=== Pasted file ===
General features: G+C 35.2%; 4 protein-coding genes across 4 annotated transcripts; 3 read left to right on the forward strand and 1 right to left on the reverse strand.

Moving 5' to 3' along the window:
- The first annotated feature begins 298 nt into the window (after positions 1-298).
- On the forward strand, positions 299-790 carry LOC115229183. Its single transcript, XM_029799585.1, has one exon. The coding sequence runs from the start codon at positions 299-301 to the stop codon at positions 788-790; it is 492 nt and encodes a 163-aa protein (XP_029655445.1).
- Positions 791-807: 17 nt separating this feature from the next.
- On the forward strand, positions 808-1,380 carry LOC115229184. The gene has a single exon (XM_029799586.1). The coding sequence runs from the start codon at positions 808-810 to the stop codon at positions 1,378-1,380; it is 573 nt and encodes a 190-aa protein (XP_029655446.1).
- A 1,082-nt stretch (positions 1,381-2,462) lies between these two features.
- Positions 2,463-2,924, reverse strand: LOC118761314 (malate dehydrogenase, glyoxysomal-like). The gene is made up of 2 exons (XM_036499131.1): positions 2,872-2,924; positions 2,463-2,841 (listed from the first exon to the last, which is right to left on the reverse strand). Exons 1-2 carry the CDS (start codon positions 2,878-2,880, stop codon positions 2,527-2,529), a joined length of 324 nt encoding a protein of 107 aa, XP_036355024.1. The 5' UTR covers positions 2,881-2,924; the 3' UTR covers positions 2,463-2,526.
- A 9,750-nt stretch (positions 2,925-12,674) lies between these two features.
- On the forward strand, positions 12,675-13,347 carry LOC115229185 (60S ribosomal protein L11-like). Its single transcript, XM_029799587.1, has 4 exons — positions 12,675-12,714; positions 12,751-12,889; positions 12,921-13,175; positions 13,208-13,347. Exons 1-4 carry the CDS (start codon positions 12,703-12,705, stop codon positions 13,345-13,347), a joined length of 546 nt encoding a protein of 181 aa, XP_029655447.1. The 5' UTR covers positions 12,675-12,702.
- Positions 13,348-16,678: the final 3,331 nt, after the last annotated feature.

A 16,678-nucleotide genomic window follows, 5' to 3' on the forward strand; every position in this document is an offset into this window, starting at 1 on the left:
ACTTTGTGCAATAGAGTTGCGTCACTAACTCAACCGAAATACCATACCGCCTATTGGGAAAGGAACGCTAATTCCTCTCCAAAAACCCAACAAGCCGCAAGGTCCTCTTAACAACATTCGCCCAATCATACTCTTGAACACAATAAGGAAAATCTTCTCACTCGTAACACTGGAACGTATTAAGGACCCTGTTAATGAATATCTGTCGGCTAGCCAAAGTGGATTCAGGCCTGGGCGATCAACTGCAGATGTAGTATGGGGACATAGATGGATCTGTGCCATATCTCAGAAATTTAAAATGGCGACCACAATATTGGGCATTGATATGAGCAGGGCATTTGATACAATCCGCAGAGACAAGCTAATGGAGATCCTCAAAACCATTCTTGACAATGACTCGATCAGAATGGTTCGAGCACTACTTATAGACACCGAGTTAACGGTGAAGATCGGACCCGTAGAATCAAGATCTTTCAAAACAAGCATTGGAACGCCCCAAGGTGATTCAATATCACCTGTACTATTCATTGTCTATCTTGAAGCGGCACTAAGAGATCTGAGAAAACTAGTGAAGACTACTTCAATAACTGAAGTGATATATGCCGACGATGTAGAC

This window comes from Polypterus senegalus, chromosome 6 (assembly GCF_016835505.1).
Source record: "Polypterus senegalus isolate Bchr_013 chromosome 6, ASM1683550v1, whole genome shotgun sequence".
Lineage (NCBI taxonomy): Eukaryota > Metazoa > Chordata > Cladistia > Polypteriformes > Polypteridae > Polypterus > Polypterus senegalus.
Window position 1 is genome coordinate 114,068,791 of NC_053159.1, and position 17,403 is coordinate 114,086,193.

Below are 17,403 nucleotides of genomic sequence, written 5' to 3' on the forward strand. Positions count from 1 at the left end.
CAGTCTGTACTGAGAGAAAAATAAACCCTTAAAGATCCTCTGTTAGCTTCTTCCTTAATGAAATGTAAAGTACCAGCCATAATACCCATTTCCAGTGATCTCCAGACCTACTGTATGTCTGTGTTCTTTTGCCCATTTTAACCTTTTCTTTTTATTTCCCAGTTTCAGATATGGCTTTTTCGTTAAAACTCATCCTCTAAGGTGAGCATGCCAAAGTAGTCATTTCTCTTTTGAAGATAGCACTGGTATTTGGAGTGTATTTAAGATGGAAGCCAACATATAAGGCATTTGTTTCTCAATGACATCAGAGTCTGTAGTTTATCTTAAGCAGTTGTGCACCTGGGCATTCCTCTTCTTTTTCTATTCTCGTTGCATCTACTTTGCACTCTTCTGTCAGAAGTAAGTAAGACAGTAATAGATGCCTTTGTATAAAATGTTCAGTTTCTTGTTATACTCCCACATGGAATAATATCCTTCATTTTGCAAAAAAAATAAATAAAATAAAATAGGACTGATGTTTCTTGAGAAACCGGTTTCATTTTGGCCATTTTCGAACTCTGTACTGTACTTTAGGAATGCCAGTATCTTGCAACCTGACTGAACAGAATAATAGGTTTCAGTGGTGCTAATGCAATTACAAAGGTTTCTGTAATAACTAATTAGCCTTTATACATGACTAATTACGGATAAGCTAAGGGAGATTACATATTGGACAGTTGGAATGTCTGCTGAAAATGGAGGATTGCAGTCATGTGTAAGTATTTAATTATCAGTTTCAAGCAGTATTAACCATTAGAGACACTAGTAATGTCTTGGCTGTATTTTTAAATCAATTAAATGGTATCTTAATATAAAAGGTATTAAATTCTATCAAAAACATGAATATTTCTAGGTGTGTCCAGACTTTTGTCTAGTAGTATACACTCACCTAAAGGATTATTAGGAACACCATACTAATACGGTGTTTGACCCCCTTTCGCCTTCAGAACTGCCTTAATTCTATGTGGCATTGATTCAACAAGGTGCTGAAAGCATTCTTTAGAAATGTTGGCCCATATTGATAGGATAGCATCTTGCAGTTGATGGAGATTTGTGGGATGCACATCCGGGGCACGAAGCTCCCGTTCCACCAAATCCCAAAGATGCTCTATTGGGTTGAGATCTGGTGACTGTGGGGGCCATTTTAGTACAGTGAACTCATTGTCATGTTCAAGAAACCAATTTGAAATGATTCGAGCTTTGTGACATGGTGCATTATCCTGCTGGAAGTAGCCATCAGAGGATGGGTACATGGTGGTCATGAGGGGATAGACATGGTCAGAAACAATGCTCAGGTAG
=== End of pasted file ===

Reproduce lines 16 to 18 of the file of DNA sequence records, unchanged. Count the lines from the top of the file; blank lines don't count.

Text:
Lineage (NCBI taxonomy): Eukaryota > Metazoa > Chordata > Cladistia > Polypteriformes > Polypteridae > Polypterus > Polypterus senegalus.
Window position 1 is genome coordinate 114,068,791 of NC_053159.1, and position 17,403 is coordinate 114,086,193.

Below are 17,403 nucleotides of genomic sequence, written 5' to 3' on the forward strand. Positions count from 1 at the left end.